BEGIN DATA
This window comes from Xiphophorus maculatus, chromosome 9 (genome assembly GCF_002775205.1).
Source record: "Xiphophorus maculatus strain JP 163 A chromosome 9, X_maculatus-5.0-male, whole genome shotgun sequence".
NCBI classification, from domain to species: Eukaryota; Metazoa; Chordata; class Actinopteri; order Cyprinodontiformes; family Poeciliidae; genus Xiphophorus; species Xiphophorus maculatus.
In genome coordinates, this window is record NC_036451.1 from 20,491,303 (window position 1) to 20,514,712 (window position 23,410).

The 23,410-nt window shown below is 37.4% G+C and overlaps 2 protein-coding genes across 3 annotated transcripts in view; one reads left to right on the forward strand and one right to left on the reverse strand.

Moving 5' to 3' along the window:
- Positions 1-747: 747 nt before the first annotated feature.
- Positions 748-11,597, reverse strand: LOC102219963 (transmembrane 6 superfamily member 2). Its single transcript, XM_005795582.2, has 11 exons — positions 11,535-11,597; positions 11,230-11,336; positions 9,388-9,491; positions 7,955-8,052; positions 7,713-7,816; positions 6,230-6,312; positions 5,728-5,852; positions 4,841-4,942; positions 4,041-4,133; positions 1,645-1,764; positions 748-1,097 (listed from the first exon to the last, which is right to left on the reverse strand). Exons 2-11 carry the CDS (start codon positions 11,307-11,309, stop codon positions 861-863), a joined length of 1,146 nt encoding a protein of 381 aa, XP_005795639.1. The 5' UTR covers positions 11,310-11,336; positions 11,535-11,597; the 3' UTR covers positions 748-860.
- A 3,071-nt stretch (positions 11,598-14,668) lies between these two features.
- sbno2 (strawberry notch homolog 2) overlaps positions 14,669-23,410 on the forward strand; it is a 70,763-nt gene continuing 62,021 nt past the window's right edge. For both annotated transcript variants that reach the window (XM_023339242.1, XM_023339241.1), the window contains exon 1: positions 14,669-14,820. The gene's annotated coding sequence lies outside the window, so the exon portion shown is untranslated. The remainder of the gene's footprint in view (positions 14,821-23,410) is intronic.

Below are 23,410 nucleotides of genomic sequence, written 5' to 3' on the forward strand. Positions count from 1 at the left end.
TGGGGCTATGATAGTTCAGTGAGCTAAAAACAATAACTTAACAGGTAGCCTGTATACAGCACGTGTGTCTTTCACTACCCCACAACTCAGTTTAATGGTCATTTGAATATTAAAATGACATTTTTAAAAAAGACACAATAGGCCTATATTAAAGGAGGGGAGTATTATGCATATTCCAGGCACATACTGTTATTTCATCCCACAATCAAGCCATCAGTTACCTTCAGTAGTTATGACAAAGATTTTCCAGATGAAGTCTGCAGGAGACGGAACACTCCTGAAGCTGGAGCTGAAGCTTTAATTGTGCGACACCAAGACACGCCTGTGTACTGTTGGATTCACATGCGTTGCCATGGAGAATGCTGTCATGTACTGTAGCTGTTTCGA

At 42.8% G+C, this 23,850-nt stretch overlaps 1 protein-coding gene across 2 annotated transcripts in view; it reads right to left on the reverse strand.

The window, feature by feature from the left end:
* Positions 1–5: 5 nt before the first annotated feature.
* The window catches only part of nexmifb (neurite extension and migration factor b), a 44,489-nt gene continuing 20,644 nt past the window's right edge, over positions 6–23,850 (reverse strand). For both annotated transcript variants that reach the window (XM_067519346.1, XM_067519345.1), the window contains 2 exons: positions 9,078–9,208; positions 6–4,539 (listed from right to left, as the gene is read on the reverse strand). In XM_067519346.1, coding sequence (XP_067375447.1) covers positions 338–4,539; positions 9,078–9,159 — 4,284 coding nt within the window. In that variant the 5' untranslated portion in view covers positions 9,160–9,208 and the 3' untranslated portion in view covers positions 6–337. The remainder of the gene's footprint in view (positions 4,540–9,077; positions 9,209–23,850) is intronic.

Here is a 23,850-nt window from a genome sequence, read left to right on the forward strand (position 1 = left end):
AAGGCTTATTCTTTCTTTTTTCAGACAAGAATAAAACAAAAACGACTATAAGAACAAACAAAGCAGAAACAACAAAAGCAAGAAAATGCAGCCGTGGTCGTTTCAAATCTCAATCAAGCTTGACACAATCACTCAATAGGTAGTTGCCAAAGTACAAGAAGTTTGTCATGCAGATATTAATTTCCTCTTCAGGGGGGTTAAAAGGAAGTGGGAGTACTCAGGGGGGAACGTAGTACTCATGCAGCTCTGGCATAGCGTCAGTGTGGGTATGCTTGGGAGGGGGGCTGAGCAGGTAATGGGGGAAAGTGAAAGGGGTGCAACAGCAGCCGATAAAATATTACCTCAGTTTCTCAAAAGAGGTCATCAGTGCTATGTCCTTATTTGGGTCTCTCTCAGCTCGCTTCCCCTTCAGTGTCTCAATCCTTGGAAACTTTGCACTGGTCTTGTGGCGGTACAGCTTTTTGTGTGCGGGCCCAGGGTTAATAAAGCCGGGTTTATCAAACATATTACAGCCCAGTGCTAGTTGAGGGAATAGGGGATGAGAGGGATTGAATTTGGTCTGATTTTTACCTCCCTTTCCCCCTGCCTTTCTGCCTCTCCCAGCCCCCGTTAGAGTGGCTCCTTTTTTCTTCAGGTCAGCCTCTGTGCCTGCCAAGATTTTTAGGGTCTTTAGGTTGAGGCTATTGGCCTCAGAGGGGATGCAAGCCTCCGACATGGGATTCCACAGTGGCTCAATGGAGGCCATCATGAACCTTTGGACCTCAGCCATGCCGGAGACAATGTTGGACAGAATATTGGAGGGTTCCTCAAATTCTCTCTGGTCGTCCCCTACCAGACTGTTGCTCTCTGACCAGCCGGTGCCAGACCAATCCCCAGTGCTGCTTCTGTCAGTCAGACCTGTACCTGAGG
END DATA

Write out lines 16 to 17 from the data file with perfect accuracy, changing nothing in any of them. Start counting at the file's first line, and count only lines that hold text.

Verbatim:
* The window catches only part of nexmifb (neurite extension and migration factor b), a 44,489-nt gene continuing 20,644 nt past the window's right edge, over positions 6–23,850 (reverse strand). For both annotated transcript variants that reach the window (XM_067519346.1, XM_067519345.1), the window contains 2 exons: positions 9,078–9,208; positions 6–4,539 (listed from right to left, as the gene is read on the reverse strand). In XM_067519346.1, coding sequence (XP_067375447.1) covers positions 338–4,539; positions 9,078–9,159 — 4,284 coding nt within the window. In that variant the 5' untranslated portion in view covers positions 9,160–9,208 and the 3' untranslated portion in view covers positions 6–337. The remainder of the gene's footprint in view (positions 4,540–9,077; positions 9,209–23,850) is intronic.

Here is a 23,850-nt window from a genome sequence, read left to right on the forward strand (position 1 = left end):